525-million-year-old fossil defies textbook explanation of brain evolution

525-million-year-old fossil defies textbook explanation of brain evolution
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525-million-year-old fossil defies textbook explanation of brain evolution

Artist’s impression of an individual 525-million-year-old Cardiodictyon catenulum on the shallow coastal seafloor emerging from a small stromatolite shelter built by photosynthetic bacteria. Credit: Nicholas Strausfeld/University of Arizona

Fossils of a tiny sea creature that died more than half a billion years ago could force a science textbook to rewrite how brains evolved.

a published study ScienceLed by Nicholas Strausfeld, Regent’s Professor in the Department of Neuroscience at the University of Arizona, and Frank Hirth, Reader in Evolutionary Neuroscience at King’s College London – present the first detailed description of Cardiodictyon catenulum, a worm-like animal preserved in the rocks of southern China. Yunnan province. The half-inch (less than 1.5 centimeters) long fossil, first discovered in 1984, had until now hid an important secret: a delicately preserved nervous system, including the brain.

“To our knowledge, this is the oldest fossilized brain we’ve ever known,” Strausfeld said.

Cardiodicty belonged to an extinct group of animals known as armored lobopodians, which were abundant during a period known as the Cambrian, a period in which almost all the major animal lineages appeared in an extremely short period between 540 million and 500 million years ago. Lobopodians probably moved on the seafloor using multiple pairs of soft, slender legs that lacked the joints of their euarthropod descendants—Greek for “true jointed leg.” Today’s closest relatives of lobopodians are velvet worms, which live mainly in Australia, New Zealand and South America.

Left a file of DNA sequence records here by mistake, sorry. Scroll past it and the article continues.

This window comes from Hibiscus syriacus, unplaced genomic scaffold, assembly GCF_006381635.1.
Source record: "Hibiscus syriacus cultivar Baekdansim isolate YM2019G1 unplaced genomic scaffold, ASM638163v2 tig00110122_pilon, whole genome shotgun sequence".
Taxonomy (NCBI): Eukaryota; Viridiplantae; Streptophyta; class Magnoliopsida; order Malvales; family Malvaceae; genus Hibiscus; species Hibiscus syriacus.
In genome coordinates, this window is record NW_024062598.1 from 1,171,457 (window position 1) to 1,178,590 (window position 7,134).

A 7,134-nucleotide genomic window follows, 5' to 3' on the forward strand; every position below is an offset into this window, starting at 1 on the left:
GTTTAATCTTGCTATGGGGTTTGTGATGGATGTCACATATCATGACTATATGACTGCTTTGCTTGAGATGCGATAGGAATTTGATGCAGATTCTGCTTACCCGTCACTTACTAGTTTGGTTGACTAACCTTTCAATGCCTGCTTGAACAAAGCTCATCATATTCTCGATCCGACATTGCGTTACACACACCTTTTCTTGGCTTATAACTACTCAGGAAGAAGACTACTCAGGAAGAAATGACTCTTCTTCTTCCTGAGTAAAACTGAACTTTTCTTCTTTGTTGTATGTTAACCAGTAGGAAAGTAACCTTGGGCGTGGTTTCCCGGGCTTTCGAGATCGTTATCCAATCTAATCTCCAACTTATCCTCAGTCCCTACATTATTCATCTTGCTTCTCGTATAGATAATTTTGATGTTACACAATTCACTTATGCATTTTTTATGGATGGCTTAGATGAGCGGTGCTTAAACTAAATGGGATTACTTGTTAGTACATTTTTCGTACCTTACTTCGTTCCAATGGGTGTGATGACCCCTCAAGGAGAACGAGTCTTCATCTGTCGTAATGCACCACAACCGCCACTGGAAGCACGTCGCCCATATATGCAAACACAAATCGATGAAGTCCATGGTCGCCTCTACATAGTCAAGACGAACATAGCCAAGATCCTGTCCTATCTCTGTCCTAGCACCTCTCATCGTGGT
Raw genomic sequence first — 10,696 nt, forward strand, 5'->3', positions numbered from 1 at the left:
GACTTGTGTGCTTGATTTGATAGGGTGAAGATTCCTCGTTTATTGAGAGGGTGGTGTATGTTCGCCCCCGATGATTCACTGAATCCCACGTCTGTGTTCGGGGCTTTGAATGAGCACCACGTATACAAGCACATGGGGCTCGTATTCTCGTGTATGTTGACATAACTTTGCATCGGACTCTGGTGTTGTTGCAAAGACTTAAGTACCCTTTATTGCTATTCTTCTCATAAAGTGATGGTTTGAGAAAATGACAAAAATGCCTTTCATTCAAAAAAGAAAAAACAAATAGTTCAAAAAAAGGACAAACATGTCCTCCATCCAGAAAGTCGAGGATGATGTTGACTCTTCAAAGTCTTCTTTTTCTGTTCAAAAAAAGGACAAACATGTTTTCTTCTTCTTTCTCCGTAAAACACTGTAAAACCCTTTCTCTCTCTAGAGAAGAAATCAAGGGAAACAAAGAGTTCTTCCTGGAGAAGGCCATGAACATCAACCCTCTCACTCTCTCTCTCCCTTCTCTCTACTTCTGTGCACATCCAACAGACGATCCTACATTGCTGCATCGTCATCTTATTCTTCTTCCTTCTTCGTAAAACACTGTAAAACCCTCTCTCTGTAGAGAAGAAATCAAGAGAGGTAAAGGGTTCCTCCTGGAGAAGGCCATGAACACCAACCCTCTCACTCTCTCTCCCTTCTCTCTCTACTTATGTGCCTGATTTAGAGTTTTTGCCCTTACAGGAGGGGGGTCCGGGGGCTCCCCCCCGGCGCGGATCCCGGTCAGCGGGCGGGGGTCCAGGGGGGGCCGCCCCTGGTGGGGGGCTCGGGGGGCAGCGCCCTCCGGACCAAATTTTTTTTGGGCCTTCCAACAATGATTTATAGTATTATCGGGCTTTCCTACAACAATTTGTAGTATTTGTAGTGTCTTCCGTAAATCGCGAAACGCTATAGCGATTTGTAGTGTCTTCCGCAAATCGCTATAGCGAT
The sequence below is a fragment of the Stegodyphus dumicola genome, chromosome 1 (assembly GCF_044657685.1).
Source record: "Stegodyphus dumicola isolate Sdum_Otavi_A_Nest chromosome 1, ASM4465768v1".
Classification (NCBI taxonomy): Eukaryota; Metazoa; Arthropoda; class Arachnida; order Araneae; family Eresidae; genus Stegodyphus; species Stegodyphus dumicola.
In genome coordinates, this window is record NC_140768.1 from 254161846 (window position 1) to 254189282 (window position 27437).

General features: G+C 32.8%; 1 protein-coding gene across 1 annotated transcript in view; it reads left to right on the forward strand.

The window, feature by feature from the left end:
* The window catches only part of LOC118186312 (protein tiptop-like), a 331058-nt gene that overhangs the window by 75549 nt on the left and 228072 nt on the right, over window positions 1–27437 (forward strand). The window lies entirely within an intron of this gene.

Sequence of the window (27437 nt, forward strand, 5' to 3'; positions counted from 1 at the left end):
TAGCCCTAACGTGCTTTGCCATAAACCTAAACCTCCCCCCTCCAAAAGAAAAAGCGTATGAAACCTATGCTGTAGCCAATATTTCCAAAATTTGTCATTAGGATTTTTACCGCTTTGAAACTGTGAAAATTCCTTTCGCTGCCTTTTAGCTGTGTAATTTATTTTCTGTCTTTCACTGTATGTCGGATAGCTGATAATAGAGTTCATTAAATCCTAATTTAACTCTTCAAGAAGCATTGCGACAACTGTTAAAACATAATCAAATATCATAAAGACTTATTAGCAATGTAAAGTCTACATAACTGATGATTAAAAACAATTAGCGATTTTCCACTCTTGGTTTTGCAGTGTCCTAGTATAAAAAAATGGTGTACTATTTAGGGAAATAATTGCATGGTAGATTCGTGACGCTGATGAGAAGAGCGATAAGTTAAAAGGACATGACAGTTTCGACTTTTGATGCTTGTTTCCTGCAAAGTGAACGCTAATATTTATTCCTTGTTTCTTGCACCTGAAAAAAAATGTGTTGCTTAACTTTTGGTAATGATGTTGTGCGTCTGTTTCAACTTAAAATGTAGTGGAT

A debate going back to the 1800s

fossils Cardiodicty reveal an animal with a segmented body with repetitive arrangements of nerve structures known as ganglia. This contrasts strongly with his head and brain, both of which lack evidence of segmentation.

“This anatomy was completely unexpected because the heads and brains of modern arthropods and some of their fossilized ancestors had been thought to be segmented for over a hundred years,” Strausfeld said.

According to the authors, the finding resolves a long and heated debate about the origin and composition of the head in arthropods, the world’s most species-rich group of animals. Arthropods include insects, crustaceans, spiders, and other arachnids, plus some other genera such as millipedes and centipedes.